9

Are there any atheist or agnostic American astronauts, past or present? With the hundreds of astronauts who have been through the American space program, I am sure there are more than a few atheists and agnostics, but they're likely quiet about it. The only publicly self-identified atheist astronaut I know of is not American, ESA's Christer Fuglesang. ...


5

Can't answer the overall question, but for Group 1 specifically, there's a discussion of the recruitment program here. The original plan was to recruit twelve, to allow for some dropping out during the program. When it became clear there were unlikely to be many dropouts, they revised the target to six. However, when making the final selection, they got ...


4

I googled it for you. NASA astronaut requirements have changed with NASA's goals and missions. A pilot's license and engineering experience is still one route a person could take to becoming an astronaut, but it’s no longer the only one. Today, to be considered for an astronaut position, U.S. citizens must meet the following qualifications: ...


4

It's hard to get a comprehensive statistic of all astronauts, but 1 in 4 of the early US astronauts (Mercury- Apollo) were left handed, including the following: Buzz Aldrin Dick Gordon Charlie Duke Jim Lovell Wally Schirra Ed Mitchell I can't find a reliable statistic beyond the Apollo era, but I suspect that percentage has gone down. Also note that ...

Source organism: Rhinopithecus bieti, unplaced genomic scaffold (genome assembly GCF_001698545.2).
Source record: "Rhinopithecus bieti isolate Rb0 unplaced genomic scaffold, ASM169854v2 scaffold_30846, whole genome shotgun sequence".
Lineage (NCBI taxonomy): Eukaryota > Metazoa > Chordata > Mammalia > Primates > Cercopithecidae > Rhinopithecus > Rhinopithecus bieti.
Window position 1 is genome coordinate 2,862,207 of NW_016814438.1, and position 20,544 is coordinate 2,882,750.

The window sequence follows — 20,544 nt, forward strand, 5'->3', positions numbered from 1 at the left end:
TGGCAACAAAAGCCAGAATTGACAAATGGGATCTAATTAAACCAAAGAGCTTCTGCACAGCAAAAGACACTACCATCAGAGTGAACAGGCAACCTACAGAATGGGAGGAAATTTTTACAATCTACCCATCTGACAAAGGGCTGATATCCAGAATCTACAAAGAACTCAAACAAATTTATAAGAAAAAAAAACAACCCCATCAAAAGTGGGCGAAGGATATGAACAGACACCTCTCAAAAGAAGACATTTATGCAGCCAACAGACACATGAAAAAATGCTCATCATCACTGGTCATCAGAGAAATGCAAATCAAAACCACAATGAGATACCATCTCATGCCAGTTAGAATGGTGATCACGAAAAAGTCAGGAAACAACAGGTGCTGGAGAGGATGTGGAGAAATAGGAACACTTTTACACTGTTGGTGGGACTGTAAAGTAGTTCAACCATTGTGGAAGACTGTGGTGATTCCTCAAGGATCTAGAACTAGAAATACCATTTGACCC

2

Based on the excellent answer by @TokyK let's look at the numbers with python: even_odd = [[(i/2**n)%2 for n in range(12)] for i in range(2**12)] sums = [sum(x) for x in even_odd] A, B = np.histogram(sums, bins = range(14)) list(A) [1, 12, 66, 220, 495, 792, 924, 792, 495, 220, 66, 12, 1] 4096. / (1 + 12 + 66 + 66 + 12 + 1) 25.924050632911392 So ...


2

It's not that much of a coincidence -- about 1 in 52 for 10 or more odd numbers out of 12. You would have been just as surprised by ten or more even numbers, so you can bring that down to 1 in 26. And you would have been just as surprised to see such a discrepancy in the Soviet space program, instead of the US program, so you can bring it down to 1 in 13. ...


1

From here (images too sloppy to copy text from) The link has some statistical results. A more recent (1985) description can be found on pages 23-25 of this paper; again, the text is not readily copy-able. It does say, in reference to the Mercury tests The 15 tests used for astronaut selection primarily examined the neuropsychological and ...


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